Friday, March 23, 2018

DATE CHANGED: Senate Committee Meets March 27 To Consider Bill Adopting The 1984 Oil & Gas Act To Regulate Conventional Drilling

The Senate Environmental Resources and Energy Committee is scheduled to meet March 27 to consider Senate Bill 1088 (Hutchinson-R-Venango) re-enacting the 1984 Oil and Gas Act to regulate conventional oil and gas drilling.
Also on the agenda is House Bill 544 (Moul-R-Adams) further providing for liability protection for landowners opening their land for public recreation (House Fiscal Note and summary)
Senate Bill 1088 was introduced on March 20 and has had no hearings.  An identical bill has been introduced in the House-- House Bill 2154 (Causer-R-Forest).
The new Conventional Oil and Gas Act is based on the Oil and Gas Act adopted in 1984.  There are, however, some key differences even from that basic law and current law--
-- Eliminates Protections For Public Resources: Section 305 of the draft omits this language from Section 205 of the 1984 law--
The department shall, on a making a determination on a well permit, consider the impact of the proposed well on public resources to include, but not be limited to, the following:
(1)  Publicly owned parks, forests, game lands and wildlife areas.
(2)  National or State scenic rivers.
(3)  National natural landmarks.
(4)  Habitats of rare and endangered flora and fauna and other critical communities.
(5)  Historical and archaeological sites listed on the federal or State list of historic places.
The conventional oil and gas industry lost a challenge to DEP’s ability to consider impacts on public resources last June before the PA Supreme Court.  This is no doubt an attempt to correct that. Click Here for more.
-- Preempts Local Ordinances: Although Section 902 on preemption of all local ordinances was included in the 1984 Oil and Gas Act and is repeated here, the provisions related to preempting the application of local ordinances regulating land development from applying to conventional oil and gas operations clearly run afoul of the PA Supreme Court’s Robinson Township decision in 2013 based on the Environmental Rights Amendment to the state constitution.
-- Drastically Increases The Threshold For Spill Reporting: New Section 1103 eliminates the requirement to report any spills less than 5 barrels of oil (200 gallons) or 15 barrels of brine (600 gallons) unless the well operator determines there is an immediate threat to public safety, health or the environment. The DEP threshold for reporting now is 5 gallons of a regulated substance, like oil and more than 5 gallons of brine within 24-hour period.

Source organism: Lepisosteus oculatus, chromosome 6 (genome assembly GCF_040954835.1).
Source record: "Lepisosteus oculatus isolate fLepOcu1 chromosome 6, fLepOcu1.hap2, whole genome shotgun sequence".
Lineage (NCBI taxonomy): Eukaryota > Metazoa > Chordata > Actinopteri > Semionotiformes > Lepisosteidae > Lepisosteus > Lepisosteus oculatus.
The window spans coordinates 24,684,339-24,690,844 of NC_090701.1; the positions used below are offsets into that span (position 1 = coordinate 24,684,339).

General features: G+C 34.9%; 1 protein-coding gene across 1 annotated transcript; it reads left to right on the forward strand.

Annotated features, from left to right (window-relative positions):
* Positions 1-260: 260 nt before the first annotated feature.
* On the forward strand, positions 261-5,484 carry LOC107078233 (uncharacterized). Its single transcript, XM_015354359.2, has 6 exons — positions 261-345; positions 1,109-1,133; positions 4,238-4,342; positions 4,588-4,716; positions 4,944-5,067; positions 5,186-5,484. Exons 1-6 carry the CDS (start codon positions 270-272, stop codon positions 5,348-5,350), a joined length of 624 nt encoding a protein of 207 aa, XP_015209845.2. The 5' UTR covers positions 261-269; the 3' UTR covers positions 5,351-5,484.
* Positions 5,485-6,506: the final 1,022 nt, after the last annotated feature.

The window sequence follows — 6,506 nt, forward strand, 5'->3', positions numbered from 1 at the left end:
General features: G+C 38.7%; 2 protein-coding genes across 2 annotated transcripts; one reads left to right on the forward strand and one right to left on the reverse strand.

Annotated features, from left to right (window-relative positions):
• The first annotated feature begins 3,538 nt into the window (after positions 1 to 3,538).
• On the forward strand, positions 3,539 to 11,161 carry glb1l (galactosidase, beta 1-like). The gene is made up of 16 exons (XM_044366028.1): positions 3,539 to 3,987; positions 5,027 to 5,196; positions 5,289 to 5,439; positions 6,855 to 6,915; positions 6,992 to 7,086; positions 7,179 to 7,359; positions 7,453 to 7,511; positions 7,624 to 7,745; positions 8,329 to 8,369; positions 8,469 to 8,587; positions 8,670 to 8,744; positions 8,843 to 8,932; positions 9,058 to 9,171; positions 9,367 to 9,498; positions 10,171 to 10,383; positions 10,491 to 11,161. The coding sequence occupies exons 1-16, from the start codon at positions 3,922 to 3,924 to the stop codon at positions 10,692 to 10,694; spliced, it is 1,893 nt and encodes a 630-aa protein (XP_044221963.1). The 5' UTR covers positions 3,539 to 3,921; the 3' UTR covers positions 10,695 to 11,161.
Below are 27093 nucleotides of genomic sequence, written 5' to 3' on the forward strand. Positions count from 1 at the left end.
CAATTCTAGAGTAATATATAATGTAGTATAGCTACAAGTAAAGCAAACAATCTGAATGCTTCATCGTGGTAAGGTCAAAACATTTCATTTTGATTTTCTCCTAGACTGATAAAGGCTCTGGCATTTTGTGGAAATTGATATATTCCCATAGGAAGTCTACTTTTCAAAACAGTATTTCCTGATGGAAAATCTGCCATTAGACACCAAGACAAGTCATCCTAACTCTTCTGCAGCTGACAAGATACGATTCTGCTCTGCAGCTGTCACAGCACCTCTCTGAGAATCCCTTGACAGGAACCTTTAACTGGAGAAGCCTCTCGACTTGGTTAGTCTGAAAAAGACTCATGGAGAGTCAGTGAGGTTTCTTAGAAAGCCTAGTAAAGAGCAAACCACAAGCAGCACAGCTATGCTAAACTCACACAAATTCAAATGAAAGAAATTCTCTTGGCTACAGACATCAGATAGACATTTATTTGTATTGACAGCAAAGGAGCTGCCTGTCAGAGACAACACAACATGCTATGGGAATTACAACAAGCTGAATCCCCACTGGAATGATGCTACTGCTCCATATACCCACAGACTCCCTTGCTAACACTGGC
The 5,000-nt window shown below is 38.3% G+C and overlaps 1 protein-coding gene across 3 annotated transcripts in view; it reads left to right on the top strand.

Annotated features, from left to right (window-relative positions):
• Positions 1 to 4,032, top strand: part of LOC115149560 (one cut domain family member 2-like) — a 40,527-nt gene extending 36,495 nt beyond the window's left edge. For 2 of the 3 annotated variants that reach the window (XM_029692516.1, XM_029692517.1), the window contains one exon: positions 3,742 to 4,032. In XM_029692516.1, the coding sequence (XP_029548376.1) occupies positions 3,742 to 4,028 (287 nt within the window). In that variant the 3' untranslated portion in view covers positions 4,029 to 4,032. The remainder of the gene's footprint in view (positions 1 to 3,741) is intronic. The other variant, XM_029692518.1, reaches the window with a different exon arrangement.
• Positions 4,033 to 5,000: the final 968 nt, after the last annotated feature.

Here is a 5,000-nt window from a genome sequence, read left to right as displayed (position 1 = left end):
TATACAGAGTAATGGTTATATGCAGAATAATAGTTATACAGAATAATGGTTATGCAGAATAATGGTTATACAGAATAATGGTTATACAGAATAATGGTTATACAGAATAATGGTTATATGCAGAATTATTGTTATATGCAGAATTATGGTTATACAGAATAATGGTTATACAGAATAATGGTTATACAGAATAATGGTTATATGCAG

-- Takes Away Authority For DEP To Issue Injection Well Permits: New Section 904 takes away DEP’s present authority to issue its own permit for drilling waste injection wells unless it has primacy under the U.S. EPA Underground Injection Well Program.  DEP has approved permits for 3 injections wells for drilling wastewater in Clearfield,  Elk and Indiana counties.
-- Sets New Standard For Crude Oil Spill Site Cleanup: New Section 1103 sets a new standard for crude oil spill site cleanup from active wells in law for total petroleum hydrocarbons of 10,000 mg/kg (ppm) and substitutes something called "established field practices" for cleaning up a spill rather than the methods used in the PA Land Recycling Program. The number comes from EPA’s standard for cleaning up abandoned oil and gas wells where no responsible party is found.  The PA Land Recycling Program does not have a total petroleum hydrocarbon standard because it is too imprecise. Instead, standards are set for benzene, toluene , ethylbenzene and xylene.
-- Allows For Warnings For Violations: New Section 711 establishes a new enforcement practice of issuing warnings for violations that pose no material harm to public health or the environment, rather than just having DEP issue notices of violations to “alleviate the unwarranted use of notices of violation for minor violations.”  The warnings will be issued were compliance can be accomplished within 48 hours and cannot be used as a basis for a civil penalty when compliance is achieved.
Click Here for a more complete summary of the changes the bill would make and the reasons the sponsors gave for introducing it.
Sen. Hutchinson was responsible for killing DEP’s update to the conventional drilling regulations in 2016.  The 2016 law created a Pennsylvania Grade Crude Development Advisory Council was supposed to advise DEP on starting a new set of updates to conventional drilling regulations, but so far has done little on that issue.
The meeting will be called off the Floor of the Senate at some point Monday and held in the Rules Room.  Because this meeting is in the Rules Room, it will not be available online.
Sen. Gene Yaw (R-Lycoming) serves as Majority Chair of the Senate Environmental Committee and can be contacted by calling 717-787-3280 or sending email to:   Sen. John Yudichak (D-Luzerne) serves as Minority Chair and can be contacted by calling 717-787-7105 or sending email to:
Related Stories:

No comments :

Post a Comment

Subscribe To Receive Updates:

Enter your email address:

Delivered by FeedBurner